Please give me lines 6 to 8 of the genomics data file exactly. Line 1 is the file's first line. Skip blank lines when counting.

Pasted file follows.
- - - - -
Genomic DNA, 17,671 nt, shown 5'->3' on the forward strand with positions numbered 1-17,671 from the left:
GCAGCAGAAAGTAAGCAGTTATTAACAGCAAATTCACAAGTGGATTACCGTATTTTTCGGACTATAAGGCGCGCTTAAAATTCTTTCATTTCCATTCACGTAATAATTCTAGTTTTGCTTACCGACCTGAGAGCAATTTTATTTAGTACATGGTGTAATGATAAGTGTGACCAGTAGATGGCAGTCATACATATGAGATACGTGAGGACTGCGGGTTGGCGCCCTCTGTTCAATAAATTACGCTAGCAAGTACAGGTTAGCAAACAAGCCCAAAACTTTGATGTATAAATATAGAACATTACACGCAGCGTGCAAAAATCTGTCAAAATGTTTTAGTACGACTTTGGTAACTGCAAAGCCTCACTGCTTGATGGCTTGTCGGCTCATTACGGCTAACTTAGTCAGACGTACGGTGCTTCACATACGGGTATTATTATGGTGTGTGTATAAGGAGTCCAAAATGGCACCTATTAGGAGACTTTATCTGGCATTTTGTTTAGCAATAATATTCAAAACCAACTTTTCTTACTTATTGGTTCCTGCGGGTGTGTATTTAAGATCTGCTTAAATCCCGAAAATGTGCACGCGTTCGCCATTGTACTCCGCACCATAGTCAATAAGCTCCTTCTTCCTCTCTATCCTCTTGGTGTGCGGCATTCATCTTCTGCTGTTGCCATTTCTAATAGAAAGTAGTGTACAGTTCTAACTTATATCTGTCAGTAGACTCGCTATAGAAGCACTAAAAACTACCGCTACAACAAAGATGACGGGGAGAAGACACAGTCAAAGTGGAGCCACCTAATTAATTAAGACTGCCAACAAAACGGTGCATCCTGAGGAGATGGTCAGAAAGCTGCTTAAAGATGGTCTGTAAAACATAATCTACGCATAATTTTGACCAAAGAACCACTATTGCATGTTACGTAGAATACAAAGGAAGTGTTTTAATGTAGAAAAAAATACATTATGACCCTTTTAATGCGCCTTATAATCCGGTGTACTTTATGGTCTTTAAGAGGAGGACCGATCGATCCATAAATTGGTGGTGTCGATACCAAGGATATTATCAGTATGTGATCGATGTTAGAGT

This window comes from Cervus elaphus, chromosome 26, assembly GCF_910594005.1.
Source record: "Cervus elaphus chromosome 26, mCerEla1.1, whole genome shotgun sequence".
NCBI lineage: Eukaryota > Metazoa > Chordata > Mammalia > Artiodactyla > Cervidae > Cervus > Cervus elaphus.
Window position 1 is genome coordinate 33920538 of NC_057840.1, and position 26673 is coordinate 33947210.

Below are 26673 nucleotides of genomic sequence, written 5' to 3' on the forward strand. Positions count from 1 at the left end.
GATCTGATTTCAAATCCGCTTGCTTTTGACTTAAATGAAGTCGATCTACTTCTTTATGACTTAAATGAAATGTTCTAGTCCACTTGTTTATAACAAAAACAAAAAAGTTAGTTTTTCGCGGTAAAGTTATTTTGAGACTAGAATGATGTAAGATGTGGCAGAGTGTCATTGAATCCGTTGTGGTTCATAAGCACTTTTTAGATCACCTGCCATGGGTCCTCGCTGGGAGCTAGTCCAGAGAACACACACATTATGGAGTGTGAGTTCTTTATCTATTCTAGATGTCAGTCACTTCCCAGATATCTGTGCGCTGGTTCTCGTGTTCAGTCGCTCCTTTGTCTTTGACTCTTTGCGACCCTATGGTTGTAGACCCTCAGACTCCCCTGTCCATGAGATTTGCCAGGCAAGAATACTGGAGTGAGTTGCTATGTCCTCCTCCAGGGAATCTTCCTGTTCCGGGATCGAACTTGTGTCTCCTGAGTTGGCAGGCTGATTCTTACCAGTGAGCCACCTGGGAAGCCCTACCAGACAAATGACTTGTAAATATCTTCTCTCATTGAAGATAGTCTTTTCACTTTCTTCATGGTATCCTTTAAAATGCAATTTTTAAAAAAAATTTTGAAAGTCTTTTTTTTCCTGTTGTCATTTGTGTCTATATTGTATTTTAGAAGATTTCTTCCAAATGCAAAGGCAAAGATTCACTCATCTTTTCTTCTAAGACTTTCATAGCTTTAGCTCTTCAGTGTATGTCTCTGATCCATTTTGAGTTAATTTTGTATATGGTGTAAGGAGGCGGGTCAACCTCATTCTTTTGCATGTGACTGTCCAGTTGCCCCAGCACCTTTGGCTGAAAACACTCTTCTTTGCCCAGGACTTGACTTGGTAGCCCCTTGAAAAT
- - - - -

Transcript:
Window position 1 is genome coordinate 33920538 of NC_057840.1, and position 26673 is coordinate 33947210.

Below are 26673 nucleotides of genomic sequence, written 5' to 3' on the forward strand. Positions count from 1 at the left end.
GATCTGATTTCAAATCCGCTTGCTTTTGACTTAAATGAAGTCGATCTACTTCTTTATGACTTAAATGAAATGTTCTAGTCCACTTGTTTATAACAAAAACAAAAAAGTTAGTTTTTCGCGGTAAAGTTATTTTGAGACTAGAATGATGTAAGATGTGGCAGAGTGTCATTGAATCCGTTGTGGTTCATAAGCACTTTTTAGATCACCTGCCATGGGTCCTCGCTGGGAGCTAGTCCAGAGAACACACACATTATGGAGTGTGAGTTCTTTATCTATTCTAGATGTCAGTCACTTCCCAGATATCTGTGCGCTGGTTCTCGTGTTCAGTCGCTCCTTTGTCTTTGACTCTTTGCGACCCTATGGTTGTAGACCCTCAGACTCCCCTGTCCATGAGATTTGCCAGGCAAGAATACTGGAGTGAGTTGCTATGTCCTCCTCCAGGGAATCTTCCTGTTCCGGGATCGAACTTGTGTCTCCTGAGTTGGCAGGCTGATTCTTACCAGTGAGCCACCTGGGAAGCCCTACCAGACAAATGACTTGTAAATATCTTCTCTCATTGAAGATAGTCTTTTCACTTTCTTCATGGTATCCTTTAAAATGCAATTTTTAAAAAAAATTTTGAAAGTCTTTTTTTTCCTGTTGTCATTTGTGTCTATATTGTATTTTAGAAGATTTCTTCCAAATGCAAAGGCAAAGATTCACTCATCTTTTCTTCTAAGACTTTCATAGCTTTAGCTCTTCAGTGTATGTCTCTGATCCATTTTGAGTTAATTTTGTATATGGTGTAAGGAGGCGGGTCAACCTCATTCTTTTGCATGTGACTGTCCAGTTGCCCCAGCACCTTTGGCTGAAAACACTCTTCTTTGCCCAGGACTTGACTTGGTAGCCCCTTGAAAAT